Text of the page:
[Forwarded from John Bernard]
The occult reason why the Referendum was held was the activation of a Barons Committee by the Magna Carta Society in 2001 under Article 61.
Every time a criminal Court rules "No case to answer" or a civil Court finds an official Act to be "ultra vires" it is Article 61 being applied.
See this from Halsbury's:
" Halsbury's Laws of England/CONSTITUTIONAL LAW AND HUMAN RIGHTS (VOLUME 8(2) (REISSUE))/5. THE EXECUTIVE/(1) LEGAL STATUS AND POWERS OF THE EXECUTIVE/(iv) The Royal Prerogative/368. Relations of prerogative to common law and statute.
368. Relations of prerogative to common law and statute.
The prerogative is thus derived from1 and limited by the common law, and the monarch can claim no prerogatives except such as the law allows2. In particular no prerogative may be recognised that is contrary to Magna Carta or any other statute3, or that interferes with the liberties of the subject4.
The courts have jurisdiction, therefore, to inquire into the existence or extent of any alleged prerogative5, it being a maxim of the common law that the King ought to be under no man, but under God and the law, because the law makes the King6. If any prerogative is disputed, the courts must decide the question whether or not it exists in the same way as they decide any other question of law. If a prerogative is clearly established, they must take the same judicial notice of it as they take of any other rule of law7...".
Halsbury's Laws of England/CONSTITUTIONAL LAW AND HUMAN RIGHTS (VOLUME 8(2) (REISSUE))/5. THE EXECUTIVE/(1) LEGAL STATUS AND POWERS OF THE EXECUTIVE/(v) Constitutional Principles governing the Exercise of the Prerogative and Executive Power/374. Limitation by Magna Carta.
374. Limitation by Magna Carta.
The Crown or its ministers may not punish, imprison or coerce the subject in an arbitrary manner: no freeman may be taken or imprisoned, or disseised of his freehold, liberties or free customs, or be outlawed or exiled, or in any other wise molested1; nor may he be judged2 or condemned3, except by the lawful judgment of his peers, or by the law of the land, nor may justice or right be sold, denied or delayed to any man4.
1 Ie aut aliquo modo destruatur (literally 'destroyed'). See Entick v Carrington (1765) 19 State Tr 1029.
2 Ie nec super eum ibimus.
3 Ie nec super eum mittimus.
4 Magna Carta of Edward I (1297), c 29. For subsequent modifications and repeals see para 1 note 13 ante. As to Magna Carta see para 372 note 2 ante. Similar provision was made by the Petition of Right (1627) ss 3, 8 (repealed so far as relevant by the Justices of the Peace Act 1968, Sch 5): see, however para 375 post...".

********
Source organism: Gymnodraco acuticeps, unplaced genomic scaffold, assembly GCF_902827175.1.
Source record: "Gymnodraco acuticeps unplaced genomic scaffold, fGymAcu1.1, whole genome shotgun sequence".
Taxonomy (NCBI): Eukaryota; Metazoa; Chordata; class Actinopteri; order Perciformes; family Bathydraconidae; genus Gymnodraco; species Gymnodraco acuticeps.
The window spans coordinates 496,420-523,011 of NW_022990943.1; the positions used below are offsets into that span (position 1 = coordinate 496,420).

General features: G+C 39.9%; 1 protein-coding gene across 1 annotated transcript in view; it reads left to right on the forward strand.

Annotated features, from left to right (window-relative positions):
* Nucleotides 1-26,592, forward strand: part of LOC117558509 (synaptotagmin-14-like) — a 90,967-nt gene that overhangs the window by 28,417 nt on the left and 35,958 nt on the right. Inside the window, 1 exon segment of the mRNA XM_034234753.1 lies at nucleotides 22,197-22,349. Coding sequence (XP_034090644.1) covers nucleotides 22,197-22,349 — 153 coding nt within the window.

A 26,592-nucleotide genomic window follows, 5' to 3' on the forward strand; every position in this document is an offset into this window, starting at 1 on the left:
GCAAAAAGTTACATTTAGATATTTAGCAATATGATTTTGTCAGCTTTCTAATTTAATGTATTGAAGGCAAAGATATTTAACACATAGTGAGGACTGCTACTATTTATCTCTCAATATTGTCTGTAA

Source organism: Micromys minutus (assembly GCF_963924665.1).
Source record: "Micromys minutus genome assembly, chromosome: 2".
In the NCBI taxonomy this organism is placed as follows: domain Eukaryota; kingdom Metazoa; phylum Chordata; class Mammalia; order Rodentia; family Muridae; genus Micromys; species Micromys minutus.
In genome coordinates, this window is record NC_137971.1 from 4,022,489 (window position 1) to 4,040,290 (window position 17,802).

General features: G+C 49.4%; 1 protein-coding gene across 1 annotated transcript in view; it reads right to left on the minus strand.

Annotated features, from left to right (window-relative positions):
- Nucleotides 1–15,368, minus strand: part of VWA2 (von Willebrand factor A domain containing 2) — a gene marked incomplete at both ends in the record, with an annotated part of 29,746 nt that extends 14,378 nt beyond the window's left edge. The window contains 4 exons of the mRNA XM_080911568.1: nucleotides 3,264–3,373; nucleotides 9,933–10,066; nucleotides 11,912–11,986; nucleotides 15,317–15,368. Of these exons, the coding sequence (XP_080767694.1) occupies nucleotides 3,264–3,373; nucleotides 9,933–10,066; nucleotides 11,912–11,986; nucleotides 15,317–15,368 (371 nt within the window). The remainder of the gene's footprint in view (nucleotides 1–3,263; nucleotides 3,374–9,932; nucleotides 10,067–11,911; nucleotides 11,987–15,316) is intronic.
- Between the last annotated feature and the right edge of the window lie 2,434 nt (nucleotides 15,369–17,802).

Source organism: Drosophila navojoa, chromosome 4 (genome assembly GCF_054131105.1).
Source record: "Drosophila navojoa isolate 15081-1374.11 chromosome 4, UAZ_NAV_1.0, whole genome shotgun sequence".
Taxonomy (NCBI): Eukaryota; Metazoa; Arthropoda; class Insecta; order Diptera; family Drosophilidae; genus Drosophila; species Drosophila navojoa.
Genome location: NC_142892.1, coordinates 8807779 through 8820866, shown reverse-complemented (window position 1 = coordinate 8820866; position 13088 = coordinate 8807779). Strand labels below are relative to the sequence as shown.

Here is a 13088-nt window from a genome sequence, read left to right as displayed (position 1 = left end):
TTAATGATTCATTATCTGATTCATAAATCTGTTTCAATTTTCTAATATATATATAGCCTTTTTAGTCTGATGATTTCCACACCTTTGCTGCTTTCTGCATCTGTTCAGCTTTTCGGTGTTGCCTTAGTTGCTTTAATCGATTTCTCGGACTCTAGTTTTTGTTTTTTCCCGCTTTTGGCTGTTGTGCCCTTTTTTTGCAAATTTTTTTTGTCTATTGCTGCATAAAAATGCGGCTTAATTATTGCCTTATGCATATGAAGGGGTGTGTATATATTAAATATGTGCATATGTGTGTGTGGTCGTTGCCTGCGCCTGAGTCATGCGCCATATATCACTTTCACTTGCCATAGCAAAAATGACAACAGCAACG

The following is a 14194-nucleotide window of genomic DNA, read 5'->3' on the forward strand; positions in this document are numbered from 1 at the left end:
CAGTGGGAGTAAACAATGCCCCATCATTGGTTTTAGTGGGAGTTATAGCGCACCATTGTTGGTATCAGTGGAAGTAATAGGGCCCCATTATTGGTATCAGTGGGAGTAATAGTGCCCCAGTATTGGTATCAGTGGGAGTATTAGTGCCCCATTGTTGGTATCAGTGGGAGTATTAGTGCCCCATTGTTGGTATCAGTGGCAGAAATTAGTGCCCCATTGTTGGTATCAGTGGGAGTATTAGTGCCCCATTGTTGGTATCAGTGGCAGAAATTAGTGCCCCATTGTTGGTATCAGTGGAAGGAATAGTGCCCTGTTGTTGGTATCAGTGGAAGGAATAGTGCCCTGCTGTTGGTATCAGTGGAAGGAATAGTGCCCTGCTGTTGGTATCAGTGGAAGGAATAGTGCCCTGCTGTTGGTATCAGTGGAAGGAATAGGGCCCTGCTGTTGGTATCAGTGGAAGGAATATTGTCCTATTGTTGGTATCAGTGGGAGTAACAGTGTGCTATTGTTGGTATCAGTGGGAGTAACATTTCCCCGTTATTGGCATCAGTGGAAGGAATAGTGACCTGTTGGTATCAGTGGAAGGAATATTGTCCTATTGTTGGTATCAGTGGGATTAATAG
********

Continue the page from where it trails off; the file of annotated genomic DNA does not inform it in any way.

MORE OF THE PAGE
The reason why few people know about Magna Carta is that the law of the English Constitution has not been taught in schools since the 1970's. The law of the Constitution was also removed from the examined part of the legal education syllabus.
Then there is the lawyers subterfuge known as "Trite Law":
" To a layperson, trite means ‘hackneyed’, ‘worn-out from over-use’, ‘lacking freshness’ – as in Greetings cards are filled with trite expressions of cloying sentiment.
To a lawyer (or a law student after about 4 weeks into 1L), trite law means any legal principle that is ‘obvious or common knowledge’ (in the words of that unassailable authority, the Wiktionary)...".
A classic example of this is the legal reasoning behind the 2019 UK Supreme Court "Prorogation" Judgement:
" 69. This court is not, therefore, precluded by article 9 or by any wider Parliamentary privilege from considering the validity of the prorogation itself. The logical approach to that question is to start at the beginning, with the advice that led to it. That advice was unlawful. It was outside the powers of the Prime Minister to give it.
This means that it was null and of no effect: see, if authority were needed,
R (UNISON) v Lord Chancellor  UKSC 51, para 119. It led to the Order in Council which, being founded on unlawful advice, was likewise unlawful, null and of no effect and should be quashed. This led to the actual prorogation, which was as if the Commissioners had walked into Parliament with a blank piece of paper. It too was unlawful, null and of no effect...".
Here is the legal reasoning in Article 61 that that Judgment was based upon:
" And we shall procure nothing from anyone, directly or indirectly, whereby any part of these concessions and liberties might be revoked or diminished; and if any such thing has been procured, let it be void and null, and we shall never use it personally or by another...".